Environmental Review Toolkit
Accelerating Project Delivery

Successes in Stewardship
Monthly Newsletter
January 2006

Context Sensitive Solutions: Integrating New Principles and Practices to Address a Range of Community Needs

Photo of a van entering a rotary.
CSS principles incorporate functionality with aesthetically pleasing design that also enhances mobility and safety. (Photo provided with permission from Project for Public Spaces.)

Transportation is an essential part of any community, yet too often traditional transportation projects are not fully responsive to the unique needs of the communities they serve. Fortunately, the increasing emphasis on context sensitive solutions (CSS) should make it easier for transportation agencies to respond to the diverse needs of stakeholders. The CSS approach incorporates a number of longstanding concepts in transportation planning and design with new and evolving strategies. This integrated approach leads to safe, logical, cost-efficient solutions that enhance the natural environment and preserve community values, whether projects are in urban, suburban, or rural areas.

As the name implies, CSS considers the total context within which a transportation improvement project will exist. It does so with a collaborative, interdisciplinary process that involves all stakeholders — agencies, private entities, and the public — early in meaningful participation. This early engagement can lead to savings of time and costs through greater public support, improved permitting processes, and more efficient compliance with the National Environmental Policy Act. (See Flexible Design examples).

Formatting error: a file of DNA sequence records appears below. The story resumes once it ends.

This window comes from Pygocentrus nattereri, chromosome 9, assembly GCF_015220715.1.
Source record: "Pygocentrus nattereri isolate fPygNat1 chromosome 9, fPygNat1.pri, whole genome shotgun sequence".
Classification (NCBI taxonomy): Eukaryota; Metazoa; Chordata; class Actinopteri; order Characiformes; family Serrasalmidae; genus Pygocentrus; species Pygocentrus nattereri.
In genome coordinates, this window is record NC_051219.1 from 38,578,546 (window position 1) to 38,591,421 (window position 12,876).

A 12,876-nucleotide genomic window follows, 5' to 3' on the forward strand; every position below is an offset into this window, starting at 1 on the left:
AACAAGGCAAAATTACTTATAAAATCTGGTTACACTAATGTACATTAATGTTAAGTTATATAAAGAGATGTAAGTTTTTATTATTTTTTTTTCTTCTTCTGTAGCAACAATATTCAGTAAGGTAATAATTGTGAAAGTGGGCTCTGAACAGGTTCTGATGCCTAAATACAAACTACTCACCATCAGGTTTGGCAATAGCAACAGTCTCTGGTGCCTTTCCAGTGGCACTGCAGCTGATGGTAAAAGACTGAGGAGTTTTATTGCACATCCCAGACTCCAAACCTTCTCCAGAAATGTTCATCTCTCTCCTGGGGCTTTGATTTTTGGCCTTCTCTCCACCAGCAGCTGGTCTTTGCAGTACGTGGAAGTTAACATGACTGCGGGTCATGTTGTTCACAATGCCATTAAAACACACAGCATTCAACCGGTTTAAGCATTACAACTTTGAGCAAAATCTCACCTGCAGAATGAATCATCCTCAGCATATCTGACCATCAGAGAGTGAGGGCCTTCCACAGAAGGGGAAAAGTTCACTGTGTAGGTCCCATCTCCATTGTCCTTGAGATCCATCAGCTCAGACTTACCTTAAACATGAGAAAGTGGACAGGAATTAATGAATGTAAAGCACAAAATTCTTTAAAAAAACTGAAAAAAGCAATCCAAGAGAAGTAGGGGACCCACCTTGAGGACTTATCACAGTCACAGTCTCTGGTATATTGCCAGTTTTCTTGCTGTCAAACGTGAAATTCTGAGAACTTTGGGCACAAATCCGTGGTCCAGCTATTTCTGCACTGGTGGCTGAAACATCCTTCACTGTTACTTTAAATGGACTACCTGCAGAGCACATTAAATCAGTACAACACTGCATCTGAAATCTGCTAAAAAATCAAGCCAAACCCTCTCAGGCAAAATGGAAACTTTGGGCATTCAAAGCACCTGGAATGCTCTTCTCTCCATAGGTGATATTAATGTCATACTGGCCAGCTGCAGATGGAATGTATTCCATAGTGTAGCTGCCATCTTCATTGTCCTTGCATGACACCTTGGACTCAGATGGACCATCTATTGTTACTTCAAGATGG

The Federal Highway Administration (FHWA), in support of its Vital Few Environmental Goal, is encouraging all States to use CSS in project development by 2007. The FHWA CSS program has developed a range of activities to assist States in meeting this deadline. These activities are intended to raise awareness of CSS, provide training and education in CSS concepts and methods, and help States integrate CSS into all phases of transportation improvements. (See FHWA CSS Program Activities.) This month's newsletter focuses on CSS information resources and training opportunities for transportation professionals.

A New Online Resource for Context Sensitive Solutions

FHWA and transportation industry leaders and associations collaborated to create a CSS website www.contextsensitivesolutions.org, which provides examples of CSS projects, case studies, cutting-edge research, information, and policy documents. This resource addresses a broad range of issues, including design standards, liability, stakeholder involvement, and new techniques in transportation problem solving. A variety of support tools are provided to make the resources easily accessible to website visitors, including interactive and customized information, discussion forums of self-organized user groups, and an online newsletter that summarizes new developments in CSS policy, training, and practice. An important feature of the website is one that allows users to contribute photographs and case studies, thereby allowing future users to have access to a greater selection of CSS examples

Training the Transportation Community to Integrate CSS into Project Development

While there is widespread interest in the CSS approach, formal training in CSS principles and practices is critical to integrating CSS into project development structures nationwide. FHWA and State Departments of Transportation (DOTs) are leveraging state-of-practice training and education to reach across the transportation community, from planners to maintenance crews. As discussed below, FHWA and State DOTs are working with universities, the private sector, and other States to create training programs that promote greater understanding and encourage the use of CSS concepts in project planning, design, and implementation. See the March 2003 issue of Successes in Stewardship and the CSS website for more examples.